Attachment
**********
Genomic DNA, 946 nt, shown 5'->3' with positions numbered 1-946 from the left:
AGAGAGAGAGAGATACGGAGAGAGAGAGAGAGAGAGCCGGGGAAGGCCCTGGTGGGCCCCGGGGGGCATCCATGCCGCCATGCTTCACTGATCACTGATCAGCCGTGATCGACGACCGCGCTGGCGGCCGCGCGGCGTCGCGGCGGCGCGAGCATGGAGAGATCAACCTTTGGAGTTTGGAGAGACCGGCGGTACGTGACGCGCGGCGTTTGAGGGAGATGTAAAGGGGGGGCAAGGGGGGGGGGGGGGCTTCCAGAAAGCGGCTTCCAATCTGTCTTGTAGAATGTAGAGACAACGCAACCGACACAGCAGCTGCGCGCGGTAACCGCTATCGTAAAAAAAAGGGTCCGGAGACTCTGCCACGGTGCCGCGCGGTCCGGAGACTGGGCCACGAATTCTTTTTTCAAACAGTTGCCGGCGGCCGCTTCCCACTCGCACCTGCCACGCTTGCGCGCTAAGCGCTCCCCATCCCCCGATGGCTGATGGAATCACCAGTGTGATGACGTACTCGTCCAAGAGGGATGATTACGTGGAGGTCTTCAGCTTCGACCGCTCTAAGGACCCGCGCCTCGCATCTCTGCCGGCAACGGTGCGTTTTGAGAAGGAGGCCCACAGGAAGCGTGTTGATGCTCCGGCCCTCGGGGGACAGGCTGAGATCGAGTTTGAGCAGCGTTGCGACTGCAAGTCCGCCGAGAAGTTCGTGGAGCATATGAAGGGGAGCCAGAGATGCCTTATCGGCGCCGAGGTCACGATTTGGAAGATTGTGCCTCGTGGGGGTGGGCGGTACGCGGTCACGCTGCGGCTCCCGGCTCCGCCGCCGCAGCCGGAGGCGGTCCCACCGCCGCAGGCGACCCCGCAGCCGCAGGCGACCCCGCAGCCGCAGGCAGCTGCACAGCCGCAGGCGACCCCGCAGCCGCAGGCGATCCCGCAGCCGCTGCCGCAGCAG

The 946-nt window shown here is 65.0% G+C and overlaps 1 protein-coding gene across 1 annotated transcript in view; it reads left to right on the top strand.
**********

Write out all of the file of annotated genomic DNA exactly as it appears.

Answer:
Genomic DNA, 946 nt, shown 5'->3' with positions numbered 1-946 from the left:
AGAGAGAGAGAGATACGGAGAGAGAGAGAGAGAGAGCCGGGGAAGGCCCTGGTGGGCCCCGGGGGGCATCCATGCCGCCATGCTTCACTGATCACTGATCAGCCGTGATCGACGACCGCGCTGGCGGCCGCGCGGCGTCGCGGCGGCGCGAGCATGGAGAGATCAACCTTTGGAGTTTGGAGAGACCGGCGGTACGTGACGCGCGGCGTTTGAGGGAGATGTAAAGGGGGGGCAAGGGGGGGGGGGGGGCTTCCAGAAAGCGGCTTCCAATCTGTCTTGTAGAATGTAGAGACAACGCAACCGACACAGCAGCTGCGCGCGGTAACCGCTATCGTAAAAAAAAGGGTCCGGAGACTCTGCCACGGTGCCGCGCGGTCCGGAGACTGGGCCACGAATTCTTTTTTCAAACAGTTGCCGGCGGCCGCTTCCCACTCGCACCTGCCACGCTTGCGCGCTAAGCGCTCCCCATCCCCCGATGGCTGATGGAATCACCAGTGTGATGACGTACTCGTCCAAGAGGGATGATTACGTGGAGGTCTTCAGCTTCGACCGCTCTAAGGACCCGCGCCTCGCATCTCTGCCGGCAACGGTGCGTTTTGAGAAGGAGGCCCACAGGAAGCGTGTTGATGCTCCGGCCCTCGGGGGACAGGCTGAGATCGAGTTTGAGCAGCGTTGCGACTGCAAGTCCGCCGAGAAGTTCGTGGAGCATATGAAGGGGAGCCAGAGATGCCTTATCGGCGCCGAGGTCACGATTTGGAAGATTGTGCCTCGTGGGGGTGGGCGGTACGCGGTCACGCTGCGGCTCCCGGCTCCGCCGCCGCAGCCGGAGGCGGTCCCACCGCCGCAGGCGACCCCGCAGCCGCAGGCGACCCCGCAGCCGCAGGCAGCTGCACAGCCGCAGGCGACCCCGCAGCCGCAGGCGATCCCGCAGCCGCTGCCGCAGCAG

The 946-nt window shown here is 65.0% G+C and overlaps 1 protein-coding gene across 1 annotated transcript in view; it reads left to right on the top strand.